Wednesday, July 12, 2006

INSAT-4C Satellite Failure Big Blow to Indian Broadcasters

July 11. The Business Standard of India is today reporting the failure of the launch of the INSAT-4C by the Indian Space Research Organisation.

The much-hyped communications satellite is a setback to the broadcasting companies in India, which would have otherwise benefited in delivering direct-to-home TV (DTH) broadcasting.

Also, this is likely to delay the launch of some other satellites originally planned by the ISRO.

The newspaper says the blow to the DTH industry could not be estimated but the broadcasting industry believes that it could delay the launch schedule of operators like Tata Sky DTH and Sun TV DTH platforms.

Similarly, for existing broadcasters and DTH services providers, who were planning to launch new digital broadcast channels and services the INSAT-4C could spell bad news. The satellite was to have boosted DTH and VSAT sectors with additional transmission facilities and bandwidth.

“The existing players like Doordarshan that could have migrated, would have to continue on their current satellite. The plans of DTH entrants like Sun TV would certainly get delayed until they put together arrangements for another private satellite or until the government hires another one,” said an expert.

Sun TV is believed to be depending heavily on INSAT-4C, the heaviest satellite India has ever attempted to put in space — to roll out its DTH venture. The second entrant that could be affected is Tata Sky, the 80:20 joint venture between the Tata Group and STAR. A Tata Sky official refused to comment while Sun TV executives could not be reached for comments.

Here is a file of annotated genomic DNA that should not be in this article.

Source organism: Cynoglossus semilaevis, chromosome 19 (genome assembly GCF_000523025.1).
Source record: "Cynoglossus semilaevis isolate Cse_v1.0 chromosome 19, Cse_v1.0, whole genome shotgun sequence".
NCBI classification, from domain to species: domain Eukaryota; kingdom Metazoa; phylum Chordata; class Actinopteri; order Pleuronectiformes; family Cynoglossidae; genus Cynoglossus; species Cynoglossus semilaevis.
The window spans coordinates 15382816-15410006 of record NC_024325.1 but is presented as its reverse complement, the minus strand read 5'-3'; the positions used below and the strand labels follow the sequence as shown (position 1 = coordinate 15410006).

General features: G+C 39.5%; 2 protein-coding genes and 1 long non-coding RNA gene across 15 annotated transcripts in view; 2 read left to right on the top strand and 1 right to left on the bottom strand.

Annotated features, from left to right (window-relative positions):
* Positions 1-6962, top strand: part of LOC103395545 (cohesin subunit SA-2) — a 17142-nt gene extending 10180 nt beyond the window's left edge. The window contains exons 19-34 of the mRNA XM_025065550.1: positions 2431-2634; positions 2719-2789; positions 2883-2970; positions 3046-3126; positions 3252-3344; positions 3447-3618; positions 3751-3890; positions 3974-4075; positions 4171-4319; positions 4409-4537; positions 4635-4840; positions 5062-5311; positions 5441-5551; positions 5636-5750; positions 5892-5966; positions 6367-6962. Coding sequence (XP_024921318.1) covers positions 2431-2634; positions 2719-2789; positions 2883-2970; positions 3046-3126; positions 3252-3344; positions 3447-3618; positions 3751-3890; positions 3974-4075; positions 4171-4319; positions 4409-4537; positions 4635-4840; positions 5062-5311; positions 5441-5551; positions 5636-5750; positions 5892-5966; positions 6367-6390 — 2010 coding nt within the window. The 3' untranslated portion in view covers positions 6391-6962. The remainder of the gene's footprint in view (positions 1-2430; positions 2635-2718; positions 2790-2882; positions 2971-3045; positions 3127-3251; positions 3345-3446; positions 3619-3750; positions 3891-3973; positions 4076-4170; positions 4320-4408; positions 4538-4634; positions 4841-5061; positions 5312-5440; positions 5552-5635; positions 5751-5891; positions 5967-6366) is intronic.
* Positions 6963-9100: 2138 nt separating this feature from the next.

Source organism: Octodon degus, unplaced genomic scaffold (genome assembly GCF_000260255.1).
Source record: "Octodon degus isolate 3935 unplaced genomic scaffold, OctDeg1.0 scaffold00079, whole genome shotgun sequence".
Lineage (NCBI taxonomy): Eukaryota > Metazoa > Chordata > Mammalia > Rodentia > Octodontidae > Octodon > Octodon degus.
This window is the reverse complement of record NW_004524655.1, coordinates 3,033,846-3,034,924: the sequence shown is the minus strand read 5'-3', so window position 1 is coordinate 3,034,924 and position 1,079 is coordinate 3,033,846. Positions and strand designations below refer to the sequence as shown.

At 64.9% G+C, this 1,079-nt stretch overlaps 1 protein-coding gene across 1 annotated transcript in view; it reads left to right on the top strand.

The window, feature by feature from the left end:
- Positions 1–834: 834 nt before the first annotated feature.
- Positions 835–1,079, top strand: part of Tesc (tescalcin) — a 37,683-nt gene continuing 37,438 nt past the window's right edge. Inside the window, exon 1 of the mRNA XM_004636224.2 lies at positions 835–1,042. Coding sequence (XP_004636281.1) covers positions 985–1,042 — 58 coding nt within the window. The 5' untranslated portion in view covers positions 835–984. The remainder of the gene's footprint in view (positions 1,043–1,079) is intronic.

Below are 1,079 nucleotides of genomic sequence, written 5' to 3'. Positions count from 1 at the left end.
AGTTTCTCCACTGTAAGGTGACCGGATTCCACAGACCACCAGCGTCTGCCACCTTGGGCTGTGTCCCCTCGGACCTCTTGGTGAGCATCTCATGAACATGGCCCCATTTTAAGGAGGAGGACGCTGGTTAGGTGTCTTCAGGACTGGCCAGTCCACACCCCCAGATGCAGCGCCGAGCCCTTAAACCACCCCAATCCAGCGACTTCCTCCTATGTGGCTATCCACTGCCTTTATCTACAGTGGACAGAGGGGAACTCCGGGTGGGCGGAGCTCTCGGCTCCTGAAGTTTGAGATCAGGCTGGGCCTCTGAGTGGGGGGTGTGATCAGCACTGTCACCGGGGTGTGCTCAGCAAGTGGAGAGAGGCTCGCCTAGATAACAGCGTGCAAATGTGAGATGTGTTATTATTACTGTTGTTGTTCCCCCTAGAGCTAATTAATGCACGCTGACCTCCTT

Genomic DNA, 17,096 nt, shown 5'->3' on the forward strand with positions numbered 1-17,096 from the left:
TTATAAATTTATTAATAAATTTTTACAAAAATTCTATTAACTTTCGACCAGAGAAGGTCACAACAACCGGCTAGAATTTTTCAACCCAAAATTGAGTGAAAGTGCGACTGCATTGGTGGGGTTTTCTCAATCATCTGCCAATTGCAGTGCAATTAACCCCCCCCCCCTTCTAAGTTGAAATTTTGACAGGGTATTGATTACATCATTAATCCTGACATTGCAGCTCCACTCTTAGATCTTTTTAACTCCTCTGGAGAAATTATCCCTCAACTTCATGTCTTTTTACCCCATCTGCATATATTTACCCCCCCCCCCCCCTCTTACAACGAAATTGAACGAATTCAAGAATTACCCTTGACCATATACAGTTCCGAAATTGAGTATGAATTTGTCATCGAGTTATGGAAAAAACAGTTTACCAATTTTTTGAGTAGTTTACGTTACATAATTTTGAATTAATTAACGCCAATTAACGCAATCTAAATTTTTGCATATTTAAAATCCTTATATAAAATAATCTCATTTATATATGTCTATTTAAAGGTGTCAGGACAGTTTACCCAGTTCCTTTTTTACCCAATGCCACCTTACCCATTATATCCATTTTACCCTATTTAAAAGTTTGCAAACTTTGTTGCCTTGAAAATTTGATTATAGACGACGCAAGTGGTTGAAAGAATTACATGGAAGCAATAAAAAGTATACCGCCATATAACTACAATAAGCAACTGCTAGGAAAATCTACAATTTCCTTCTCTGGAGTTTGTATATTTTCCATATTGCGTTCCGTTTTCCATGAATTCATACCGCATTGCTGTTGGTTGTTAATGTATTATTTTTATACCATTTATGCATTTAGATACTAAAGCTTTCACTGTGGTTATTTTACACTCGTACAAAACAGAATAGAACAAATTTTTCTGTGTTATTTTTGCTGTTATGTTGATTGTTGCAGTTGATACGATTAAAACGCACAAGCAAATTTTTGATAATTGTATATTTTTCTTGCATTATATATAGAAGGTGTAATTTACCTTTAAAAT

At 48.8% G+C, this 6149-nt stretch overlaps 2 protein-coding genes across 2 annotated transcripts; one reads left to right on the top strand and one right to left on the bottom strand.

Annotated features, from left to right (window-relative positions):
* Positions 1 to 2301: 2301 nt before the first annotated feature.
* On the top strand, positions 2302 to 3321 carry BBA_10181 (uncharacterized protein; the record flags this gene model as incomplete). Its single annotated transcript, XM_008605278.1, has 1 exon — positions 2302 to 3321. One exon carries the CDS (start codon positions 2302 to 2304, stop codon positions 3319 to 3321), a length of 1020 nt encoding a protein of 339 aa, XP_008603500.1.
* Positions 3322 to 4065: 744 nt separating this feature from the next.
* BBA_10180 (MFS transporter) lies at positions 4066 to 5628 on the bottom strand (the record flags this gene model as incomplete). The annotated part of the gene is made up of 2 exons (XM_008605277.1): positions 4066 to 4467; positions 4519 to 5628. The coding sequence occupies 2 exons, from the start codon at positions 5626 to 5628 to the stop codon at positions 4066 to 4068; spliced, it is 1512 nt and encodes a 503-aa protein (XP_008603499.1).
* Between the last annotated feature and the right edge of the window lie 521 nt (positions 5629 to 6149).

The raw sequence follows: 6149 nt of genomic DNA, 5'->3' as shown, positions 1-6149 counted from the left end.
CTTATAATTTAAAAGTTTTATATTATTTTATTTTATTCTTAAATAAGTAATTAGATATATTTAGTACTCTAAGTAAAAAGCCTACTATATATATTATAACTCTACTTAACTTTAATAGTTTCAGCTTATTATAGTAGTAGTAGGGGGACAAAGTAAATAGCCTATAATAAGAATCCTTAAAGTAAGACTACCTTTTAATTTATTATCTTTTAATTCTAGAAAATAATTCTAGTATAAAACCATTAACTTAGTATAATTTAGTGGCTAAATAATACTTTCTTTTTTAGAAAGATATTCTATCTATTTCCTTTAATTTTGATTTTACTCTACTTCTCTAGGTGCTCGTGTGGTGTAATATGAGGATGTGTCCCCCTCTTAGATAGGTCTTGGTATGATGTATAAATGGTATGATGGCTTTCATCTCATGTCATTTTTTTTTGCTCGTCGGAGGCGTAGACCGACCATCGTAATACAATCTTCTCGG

Zee TV with its Dish TV, which currently has a viewership of 1.2 million, does not foresee any negative impact on its DTH business. “We have not booked any bandwidth on the satellite. We’ll continue operating through out current satellites,” said Sunil Khanna, chief executive officer, Dish TV.

INSAT-4C, which was equipped with 12 high power Ku-band transponders, was expected to provide India with a capacity primarily for direct-to- home TV broadcasting. It had a design life of 10 years.

Besides DTH, the 2.2 tonne satellite was also designed to provide services like digital satellite news gathering, digital picture transmission, meteorological imaging and services for the National Informatics Service.

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